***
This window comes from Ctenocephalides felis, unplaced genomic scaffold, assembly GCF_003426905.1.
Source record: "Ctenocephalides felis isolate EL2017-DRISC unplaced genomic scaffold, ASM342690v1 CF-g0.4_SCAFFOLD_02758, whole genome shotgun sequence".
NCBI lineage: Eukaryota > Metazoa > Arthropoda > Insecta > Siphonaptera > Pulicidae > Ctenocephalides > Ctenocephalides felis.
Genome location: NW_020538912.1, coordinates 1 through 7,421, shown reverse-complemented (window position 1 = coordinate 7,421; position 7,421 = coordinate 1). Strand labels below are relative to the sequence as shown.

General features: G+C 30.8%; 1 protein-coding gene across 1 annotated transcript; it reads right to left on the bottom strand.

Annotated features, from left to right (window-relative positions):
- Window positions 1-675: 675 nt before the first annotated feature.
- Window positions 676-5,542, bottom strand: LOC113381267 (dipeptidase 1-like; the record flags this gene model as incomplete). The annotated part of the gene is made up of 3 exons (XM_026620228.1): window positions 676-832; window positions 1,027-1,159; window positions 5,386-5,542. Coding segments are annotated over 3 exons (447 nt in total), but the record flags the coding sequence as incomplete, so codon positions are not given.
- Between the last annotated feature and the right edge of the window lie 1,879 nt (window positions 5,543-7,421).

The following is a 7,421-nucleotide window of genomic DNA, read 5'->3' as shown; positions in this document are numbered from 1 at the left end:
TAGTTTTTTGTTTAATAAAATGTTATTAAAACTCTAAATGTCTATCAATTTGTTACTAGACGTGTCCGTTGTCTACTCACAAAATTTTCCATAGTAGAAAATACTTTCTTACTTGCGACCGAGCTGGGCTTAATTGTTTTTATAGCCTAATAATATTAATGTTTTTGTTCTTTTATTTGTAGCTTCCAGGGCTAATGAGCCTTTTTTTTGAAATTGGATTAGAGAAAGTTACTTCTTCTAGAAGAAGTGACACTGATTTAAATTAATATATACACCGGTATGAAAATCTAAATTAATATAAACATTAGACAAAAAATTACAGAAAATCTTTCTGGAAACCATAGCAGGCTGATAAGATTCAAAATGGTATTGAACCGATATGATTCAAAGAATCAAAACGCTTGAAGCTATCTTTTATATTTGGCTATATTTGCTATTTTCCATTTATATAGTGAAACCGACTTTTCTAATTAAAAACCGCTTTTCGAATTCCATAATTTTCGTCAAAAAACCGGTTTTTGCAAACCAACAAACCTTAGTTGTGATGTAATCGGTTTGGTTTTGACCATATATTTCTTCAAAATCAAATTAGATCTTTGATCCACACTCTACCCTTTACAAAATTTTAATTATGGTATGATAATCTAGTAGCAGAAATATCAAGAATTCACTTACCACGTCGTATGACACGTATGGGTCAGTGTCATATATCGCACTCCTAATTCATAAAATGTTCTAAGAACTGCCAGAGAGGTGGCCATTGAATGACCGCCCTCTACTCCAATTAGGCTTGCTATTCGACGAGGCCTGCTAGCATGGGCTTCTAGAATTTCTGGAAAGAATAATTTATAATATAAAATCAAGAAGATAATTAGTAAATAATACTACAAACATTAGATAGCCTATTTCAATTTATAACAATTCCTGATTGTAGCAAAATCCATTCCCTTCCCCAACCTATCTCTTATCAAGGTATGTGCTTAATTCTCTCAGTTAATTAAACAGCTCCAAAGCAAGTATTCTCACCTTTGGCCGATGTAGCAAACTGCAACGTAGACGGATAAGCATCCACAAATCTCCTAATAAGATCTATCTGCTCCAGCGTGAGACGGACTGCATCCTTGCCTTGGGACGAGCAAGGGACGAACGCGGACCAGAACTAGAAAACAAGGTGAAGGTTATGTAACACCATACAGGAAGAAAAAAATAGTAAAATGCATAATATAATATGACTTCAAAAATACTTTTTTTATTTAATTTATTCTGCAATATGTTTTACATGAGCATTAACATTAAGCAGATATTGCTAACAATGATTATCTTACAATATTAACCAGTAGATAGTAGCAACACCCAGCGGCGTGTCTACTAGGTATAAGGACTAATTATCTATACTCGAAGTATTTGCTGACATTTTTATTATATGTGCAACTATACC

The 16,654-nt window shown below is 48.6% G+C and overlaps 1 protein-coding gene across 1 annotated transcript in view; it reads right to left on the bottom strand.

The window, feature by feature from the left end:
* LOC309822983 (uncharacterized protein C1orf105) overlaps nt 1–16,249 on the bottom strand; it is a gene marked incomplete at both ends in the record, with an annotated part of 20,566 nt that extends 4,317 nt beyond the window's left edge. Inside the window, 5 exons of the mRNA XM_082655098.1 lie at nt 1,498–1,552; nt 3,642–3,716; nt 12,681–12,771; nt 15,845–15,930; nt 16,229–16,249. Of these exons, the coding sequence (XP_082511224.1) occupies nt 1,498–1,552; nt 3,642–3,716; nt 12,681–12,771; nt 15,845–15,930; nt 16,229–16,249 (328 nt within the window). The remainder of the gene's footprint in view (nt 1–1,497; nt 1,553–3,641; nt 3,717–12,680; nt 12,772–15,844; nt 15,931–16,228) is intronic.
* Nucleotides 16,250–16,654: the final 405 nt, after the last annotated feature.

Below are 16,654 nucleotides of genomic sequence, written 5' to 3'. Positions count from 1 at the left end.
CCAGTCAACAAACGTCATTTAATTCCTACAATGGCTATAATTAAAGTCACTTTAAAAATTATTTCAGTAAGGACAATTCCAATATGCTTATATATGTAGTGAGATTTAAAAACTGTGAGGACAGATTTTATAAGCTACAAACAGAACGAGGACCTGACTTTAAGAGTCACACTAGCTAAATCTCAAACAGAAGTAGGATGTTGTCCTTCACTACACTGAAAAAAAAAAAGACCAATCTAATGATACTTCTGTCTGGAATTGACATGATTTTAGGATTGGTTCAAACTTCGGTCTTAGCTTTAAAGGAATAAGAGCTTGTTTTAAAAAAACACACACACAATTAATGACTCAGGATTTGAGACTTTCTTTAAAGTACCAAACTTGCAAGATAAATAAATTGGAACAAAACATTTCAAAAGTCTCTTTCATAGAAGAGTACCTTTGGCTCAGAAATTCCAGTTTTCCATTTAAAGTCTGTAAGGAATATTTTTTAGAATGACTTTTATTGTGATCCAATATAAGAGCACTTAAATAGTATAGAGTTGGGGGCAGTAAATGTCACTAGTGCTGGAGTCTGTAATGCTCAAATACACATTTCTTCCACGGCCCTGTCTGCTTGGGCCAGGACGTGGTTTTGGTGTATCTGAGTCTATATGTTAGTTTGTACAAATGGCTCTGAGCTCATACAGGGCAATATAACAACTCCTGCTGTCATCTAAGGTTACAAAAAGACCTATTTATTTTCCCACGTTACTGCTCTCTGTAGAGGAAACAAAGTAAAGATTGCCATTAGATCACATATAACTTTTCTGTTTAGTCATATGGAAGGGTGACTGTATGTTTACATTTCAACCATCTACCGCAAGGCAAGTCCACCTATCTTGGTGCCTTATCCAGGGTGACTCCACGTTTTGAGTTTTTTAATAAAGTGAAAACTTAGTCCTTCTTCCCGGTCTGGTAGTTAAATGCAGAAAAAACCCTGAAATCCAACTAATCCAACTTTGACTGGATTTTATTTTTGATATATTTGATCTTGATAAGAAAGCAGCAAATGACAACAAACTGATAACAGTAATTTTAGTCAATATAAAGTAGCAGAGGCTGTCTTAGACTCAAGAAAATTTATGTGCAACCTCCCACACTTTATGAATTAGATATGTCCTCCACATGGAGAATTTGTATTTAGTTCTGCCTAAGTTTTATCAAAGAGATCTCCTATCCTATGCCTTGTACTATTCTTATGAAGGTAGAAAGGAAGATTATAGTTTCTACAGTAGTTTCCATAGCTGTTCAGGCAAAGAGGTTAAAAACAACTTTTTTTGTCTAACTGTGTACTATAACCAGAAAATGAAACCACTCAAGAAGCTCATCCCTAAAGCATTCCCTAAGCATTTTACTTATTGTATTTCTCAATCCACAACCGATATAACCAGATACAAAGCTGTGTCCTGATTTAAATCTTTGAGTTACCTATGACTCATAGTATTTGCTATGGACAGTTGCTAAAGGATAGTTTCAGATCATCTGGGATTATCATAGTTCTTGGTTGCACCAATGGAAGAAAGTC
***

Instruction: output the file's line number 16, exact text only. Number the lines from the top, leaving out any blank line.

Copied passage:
Below are 16,654 nucleotides of genomic sequence, written 5' to 3'. Positions count from 1 at the left end.